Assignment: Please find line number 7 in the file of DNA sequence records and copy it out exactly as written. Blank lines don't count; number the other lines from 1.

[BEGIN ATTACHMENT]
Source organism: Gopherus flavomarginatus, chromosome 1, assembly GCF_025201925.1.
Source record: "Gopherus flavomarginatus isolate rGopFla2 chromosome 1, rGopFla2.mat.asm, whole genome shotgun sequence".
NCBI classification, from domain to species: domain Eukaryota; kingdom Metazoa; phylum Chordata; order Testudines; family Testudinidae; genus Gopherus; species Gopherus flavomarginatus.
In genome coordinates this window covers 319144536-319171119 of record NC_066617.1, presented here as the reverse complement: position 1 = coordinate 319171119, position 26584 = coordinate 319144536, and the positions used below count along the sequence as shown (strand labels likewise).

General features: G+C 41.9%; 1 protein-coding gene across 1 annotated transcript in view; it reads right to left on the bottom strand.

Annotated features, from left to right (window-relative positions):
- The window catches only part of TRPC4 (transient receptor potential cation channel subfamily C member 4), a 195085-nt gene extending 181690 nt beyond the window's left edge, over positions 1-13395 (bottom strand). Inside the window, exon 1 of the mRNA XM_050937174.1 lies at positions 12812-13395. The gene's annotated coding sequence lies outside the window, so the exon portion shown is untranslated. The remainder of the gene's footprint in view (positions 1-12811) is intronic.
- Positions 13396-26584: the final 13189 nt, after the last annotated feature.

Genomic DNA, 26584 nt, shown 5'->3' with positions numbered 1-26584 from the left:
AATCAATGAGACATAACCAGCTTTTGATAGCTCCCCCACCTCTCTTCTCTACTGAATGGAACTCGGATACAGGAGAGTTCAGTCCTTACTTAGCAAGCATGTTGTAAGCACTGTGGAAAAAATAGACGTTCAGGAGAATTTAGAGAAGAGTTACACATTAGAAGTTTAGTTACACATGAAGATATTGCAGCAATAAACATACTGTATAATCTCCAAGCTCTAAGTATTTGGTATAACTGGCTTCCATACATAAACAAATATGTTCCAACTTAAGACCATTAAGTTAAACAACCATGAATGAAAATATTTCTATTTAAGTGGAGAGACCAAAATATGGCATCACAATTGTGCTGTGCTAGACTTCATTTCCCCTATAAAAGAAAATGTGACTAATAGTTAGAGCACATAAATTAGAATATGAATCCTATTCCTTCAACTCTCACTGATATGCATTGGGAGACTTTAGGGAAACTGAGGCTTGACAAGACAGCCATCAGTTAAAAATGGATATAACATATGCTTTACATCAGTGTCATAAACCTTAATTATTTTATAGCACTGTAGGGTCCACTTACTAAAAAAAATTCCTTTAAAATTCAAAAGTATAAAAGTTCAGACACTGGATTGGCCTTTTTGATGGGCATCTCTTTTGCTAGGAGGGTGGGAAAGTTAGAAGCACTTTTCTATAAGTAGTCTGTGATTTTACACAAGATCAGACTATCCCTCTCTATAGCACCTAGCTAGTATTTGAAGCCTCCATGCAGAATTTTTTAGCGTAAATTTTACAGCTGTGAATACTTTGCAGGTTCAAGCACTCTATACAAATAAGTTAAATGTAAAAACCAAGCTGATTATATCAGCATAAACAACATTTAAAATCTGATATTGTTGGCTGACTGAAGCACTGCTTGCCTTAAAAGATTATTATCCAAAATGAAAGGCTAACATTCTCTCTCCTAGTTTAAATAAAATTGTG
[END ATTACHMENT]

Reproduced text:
- The window catches only part of TRPC4 (transient receptor potential cation channel subfamily C member 4), a 195085-nt gene extending 181690 nt beyond the window's left edge, over positions 1-13395 (bottom strand). Inside the window, exon 1 of the mRNA XM_050937174.1 lies at positions 12812-13395. The gene's annotated coding sequence lies outside the window, so the exon portion shown is untranslated. The remainder of the gene's footprint in view (positions 1-12811) is intronic.